In Defense of Selfish Knitting
Last week, in my year-in-review blog post, I mentioned a new and growing personal commitment of mine to embrace slow fashion and sustainable creativity. I want to share a little bit more about that intention today, to kick off a series of blog posts designed to chronicle my introduction to the movement, my flawed and frustrated attempts to practice what I preach, and the many knitting projects I know will dominate the better part of my year.
I want to start out this series of posts with a word about "selfish knitting," the term we've borrowed to characterize the things we create for ourselves rather than for customers or loved ones. It's an interesting term when you think about it. Is knitting supposed to be for others? Why? Is there a reason we tend to feel a little guilty making things for ourselves? I don't really understand it (though I am fully guilty of using the term with a little bit of a sheepish tone from time to time). And it's been on my mind while setting intentions for the coming year, as my plans involve focusing on knitting – not with the goal of creating my own designs (though I do hope to do a little bit of that) – but to improve my own skill set and expand my handmade wardrobe.
One of the things I love about a commitment to slow fashion is that it gives us the opportunity to re-frame "selfish" knitting. Knitting for yourself is selfless, in a larger sense. Creating your own garments and accessories pulls you away from consumerism, draws power away from an environment-destroying fast fashion industry, and empowers you as a consumer. It allows you to take ownership over the things you wear, rather than being dependent on a harmful fashion economy. It re-trains your mind to value clothing thoughtfully created, carefully constructed, and specially designed to fit your body. So what I'm saying is, selfish knitting (and crocheting, sewing, etc.) saves the planet – pass it on.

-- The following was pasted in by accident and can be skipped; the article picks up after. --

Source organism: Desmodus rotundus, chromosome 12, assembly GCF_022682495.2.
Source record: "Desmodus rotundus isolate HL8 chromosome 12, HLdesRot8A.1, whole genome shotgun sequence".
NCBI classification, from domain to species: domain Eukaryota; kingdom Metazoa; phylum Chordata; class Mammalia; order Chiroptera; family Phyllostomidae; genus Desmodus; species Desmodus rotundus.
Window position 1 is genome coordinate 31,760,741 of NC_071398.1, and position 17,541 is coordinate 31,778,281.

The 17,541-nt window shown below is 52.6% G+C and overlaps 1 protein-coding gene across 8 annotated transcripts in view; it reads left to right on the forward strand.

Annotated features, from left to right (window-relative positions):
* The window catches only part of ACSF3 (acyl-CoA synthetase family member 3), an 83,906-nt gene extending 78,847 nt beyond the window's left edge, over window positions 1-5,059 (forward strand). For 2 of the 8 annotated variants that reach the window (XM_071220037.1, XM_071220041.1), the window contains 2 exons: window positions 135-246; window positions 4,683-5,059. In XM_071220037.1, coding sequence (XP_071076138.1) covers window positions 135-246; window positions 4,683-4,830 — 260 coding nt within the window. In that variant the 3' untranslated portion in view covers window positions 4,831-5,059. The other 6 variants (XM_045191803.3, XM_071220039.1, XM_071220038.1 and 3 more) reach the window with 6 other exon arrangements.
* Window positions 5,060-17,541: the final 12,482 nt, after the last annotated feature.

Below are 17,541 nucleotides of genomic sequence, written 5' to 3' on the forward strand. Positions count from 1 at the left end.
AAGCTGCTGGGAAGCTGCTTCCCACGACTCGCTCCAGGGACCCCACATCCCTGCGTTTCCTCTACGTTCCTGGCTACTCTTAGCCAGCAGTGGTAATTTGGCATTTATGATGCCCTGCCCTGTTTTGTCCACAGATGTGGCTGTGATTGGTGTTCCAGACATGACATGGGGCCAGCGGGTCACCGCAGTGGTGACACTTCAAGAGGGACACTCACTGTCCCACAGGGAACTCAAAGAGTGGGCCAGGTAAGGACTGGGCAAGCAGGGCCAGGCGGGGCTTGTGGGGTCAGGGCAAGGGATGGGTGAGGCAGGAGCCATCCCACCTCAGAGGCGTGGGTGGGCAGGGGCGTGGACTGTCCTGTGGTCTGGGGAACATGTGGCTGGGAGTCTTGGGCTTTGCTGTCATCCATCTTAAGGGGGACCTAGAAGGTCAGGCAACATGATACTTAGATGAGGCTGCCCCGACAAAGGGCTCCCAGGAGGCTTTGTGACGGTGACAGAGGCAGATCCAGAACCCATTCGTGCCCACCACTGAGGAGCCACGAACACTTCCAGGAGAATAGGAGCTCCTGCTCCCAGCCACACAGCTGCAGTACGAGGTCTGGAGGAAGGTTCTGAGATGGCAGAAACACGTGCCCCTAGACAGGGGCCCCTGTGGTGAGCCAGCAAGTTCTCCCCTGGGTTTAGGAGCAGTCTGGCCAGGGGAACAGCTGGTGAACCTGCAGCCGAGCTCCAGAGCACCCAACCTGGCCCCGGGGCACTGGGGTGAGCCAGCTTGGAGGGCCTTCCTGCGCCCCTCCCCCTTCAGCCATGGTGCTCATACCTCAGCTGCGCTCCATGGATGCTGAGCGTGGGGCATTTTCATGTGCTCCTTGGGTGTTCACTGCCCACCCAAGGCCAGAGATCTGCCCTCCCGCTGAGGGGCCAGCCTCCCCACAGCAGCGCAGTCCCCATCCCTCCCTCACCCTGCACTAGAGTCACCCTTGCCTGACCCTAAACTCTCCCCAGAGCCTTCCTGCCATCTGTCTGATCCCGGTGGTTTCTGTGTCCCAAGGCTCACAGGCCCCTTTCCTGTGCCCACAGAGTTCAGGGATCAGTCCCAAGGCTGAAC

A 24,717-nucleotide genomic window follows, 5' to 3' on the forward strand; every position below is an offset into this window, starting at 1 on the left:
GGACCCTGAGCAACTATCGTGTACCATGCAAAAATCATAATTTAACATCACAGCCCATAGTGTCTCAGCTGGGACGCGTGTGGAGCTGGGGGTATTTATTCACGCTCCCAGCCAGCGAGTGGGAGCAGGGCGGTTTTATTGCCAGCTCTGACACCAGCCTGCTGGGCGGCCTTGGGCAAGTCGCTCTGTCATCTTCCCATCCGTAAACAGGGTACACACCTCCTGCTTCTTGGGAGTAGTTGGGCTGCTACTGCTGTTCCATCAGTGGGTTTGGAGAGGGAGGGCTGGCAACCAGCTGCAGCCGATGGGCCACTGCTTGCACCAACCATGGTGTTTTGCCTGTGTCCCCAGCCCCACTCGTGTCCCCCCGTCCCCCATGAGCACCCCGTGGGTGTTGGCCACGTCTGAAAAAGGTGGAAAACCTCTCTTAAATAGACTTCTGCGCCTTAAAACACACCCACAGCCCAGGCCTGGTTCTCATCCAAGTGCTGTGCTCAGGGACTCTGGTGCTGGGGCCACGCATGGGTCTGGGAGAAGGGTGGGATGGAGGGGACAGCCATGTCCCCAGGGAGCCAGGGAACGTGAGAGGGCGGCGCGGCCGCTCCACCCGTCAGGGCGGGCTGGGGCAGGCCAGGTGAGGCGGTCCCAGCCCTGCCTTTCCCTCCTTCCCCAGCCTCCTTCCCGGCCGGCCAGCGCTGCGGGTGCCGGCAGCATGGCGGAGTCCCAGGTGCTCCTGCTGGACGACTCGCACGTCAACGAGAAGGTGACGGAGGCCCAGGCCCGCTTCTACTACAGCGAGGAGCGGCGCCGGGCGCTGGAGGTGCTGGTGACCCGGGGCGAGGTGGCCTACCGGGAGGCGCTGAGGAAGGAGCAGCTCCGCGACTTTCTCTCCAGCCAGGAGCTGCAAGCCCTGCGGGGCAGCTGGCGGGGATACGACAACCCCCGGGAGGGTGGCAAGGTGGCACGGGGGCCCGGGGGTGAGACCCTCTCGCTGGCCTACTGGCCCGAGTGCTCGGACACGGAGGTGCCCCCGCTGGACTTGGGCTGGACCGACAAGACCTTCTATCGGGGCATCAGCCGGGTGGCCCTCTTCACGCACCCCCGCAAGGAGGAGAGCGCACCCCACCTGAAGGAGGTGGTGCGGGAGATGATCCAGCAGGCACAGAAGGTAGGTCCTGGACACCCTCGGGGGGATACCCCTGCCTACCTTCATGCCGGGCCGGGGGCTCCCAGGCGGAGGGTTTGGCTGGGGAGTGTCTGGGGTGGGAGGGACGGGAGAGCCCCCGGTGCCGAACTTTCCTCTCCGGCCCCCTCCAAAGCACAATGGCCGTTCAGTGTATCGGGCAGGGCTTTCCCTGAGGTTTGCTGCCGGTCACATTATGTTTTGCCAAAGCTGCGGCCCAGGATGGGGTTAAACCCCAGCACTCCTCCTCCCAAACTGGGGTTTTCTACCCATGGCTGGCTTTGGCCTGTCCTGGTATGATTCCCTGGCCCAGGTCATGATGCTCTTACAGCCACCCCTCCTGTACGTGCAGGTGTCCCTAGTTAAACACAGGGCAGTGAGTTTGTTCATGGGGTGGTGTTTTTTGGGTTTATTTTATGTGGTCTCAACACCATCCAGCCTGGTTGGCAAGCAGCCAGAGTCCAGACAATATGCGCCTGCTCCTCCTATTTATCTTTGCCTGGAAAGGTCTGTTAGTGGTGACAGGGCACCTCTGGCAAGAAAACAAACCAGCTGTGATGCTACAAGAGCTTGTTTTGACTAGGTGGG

So, my wholehearted embrace of selfish knitting this year is an embrace of slow, sustainable fashion, and in that spirit, I have put together a list of projects I intend to make in the coming year. This grid was created in response to the gentle, creative Instagram challenge, #2018MakeNine, created by the lovely Rochelle New of @homerowfiberco. Also, my personal Make Nine has changed a tiny bit since I posted on Instagram – I added projects more suited to the goals I have for furthering my knitting skills and working through my existing stash.
From top left, reading left to right and top to bottom:
- Simple Tee by Churchmouse Yarns
- Tegna by Boyland Knitworks
- So Faded by Andrea Mowry
- Basic Raglan Pullover by Joji Locatelli
- Walpole by Hannah Fettig
- Moira Top by Miskunn
- The Weekender by Andrea Mowry
- Heritage Sweater by Alina Schneider
- Eavesdrop by Marie Greene
These pieces are all achievable for my skill level, will teach me important basics of construction, will use up a significant portion of my yarn stash, and will fit easily into my wardrobe. There is a good chance that this project list might change over the course of the year and is a WIP in and of itself, but I feel comfortable with this line-up to start out.
I'm excited to share more about this journey with you guys. I am still working out a schedule of future blog posts tackling the topic of slow fashion – what is it, why does it matter, how can we make it work (especially on a budget) – but for now, let me leave you with this: Selfish knitting is good for you, and good for the world. Do more of it this year. I'll be right there with you.